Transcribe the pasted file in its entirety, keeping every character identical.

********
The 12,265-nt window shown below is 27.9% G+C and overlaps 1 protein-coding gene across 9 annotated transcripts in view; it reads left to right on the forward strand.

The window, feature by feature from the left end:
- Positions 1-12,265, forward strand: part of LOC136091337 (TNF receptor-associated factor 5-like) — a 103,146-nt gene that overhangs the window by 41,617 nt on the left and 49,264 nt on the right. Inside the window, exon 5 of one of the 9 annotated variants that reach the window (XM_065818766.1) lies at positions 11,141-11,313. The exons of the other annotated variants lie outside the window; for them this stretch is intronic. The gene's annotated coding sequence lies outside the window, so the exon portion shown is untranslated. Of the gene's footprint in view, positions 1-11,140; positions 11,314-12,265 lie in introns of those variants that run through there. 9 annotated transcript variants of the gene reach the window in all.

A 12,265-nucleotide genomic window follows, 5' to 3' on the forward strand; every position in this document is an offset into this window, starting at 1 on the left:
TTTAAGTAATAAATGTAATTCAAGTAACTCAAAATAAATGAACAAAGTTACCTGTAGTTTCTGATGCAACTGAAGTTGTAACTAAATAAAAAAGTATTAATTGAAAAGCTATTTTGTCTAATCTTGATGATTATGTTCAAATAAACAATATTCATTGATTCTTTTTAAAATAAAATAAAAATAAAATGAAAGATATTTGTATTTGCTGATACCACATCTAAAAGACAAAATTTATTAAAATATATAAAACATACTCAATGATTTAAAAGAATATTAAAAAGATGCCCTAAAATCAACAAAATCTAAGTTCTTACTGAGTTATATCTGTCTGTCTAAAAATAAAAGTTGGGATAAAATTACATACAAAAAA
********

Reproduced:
The 12,265-nt window shown below is 27.9% G+C and overlaps 1 protein-coding gene across 9 annotated transcripts in view; it reads left to right on the forward strand.

The window, feature by feature from the left end:
- Positions 1-12,265, forward strand: part of LOC136091337 (TNF receptor-associated factor 5-like) — a 103,146-nt gene that overhangs the window by 41,617 nt on the left and 49,264 nt on the right. Inside the window, exon 5 of one of the 9 annotated variants that reach the window (XM_065818766.1) lies at positions 11,141-11,313. The exons of the other annotated variants lie outside the window; for them this stretch is intronic. The gene's annotated coding sequence lies outside the window, so the exon portion shown is untranslated. Of the gene's footprint in view, positions 1-11,140; positions 11,314-12,265 lie in introns of those variants that run through there. 9 annotated transcript variants of the gene reach the window in all.

A 12,265-nucleotide genomic window follows, 5' to 3' on the forward strand; every position in this document is an offset into this window, starting at 1 on the left:
TTTAAGTAATAAATGTAATTCAAGTAACTCAAAATAAATGAACAAAGTTACCTGTAGTTTCTGATGCAACTGAAGTTGTAACTAAATAAAAAAGTATTAATTGAAAAGCTATTTTGTCTAATCTTGATGATTATGTTCAAATAAACAATATTCATTGATTCTTTTTAAAATAAAATAAAAATAAAATGAAAGATATTTGTATTTGCTGATACCACATCTAAAAGACAAAATTTATTAAAATATATAAAACATACTCAATGATTTAAAAGAATATTAAAAAGATGCCCTAAAATCAACAAAATCTAAGTTCTTACTGAGTTATATCTGTCTGTCTAAAAATAAAAGTTGGGATAAAATTACATACAAAAAA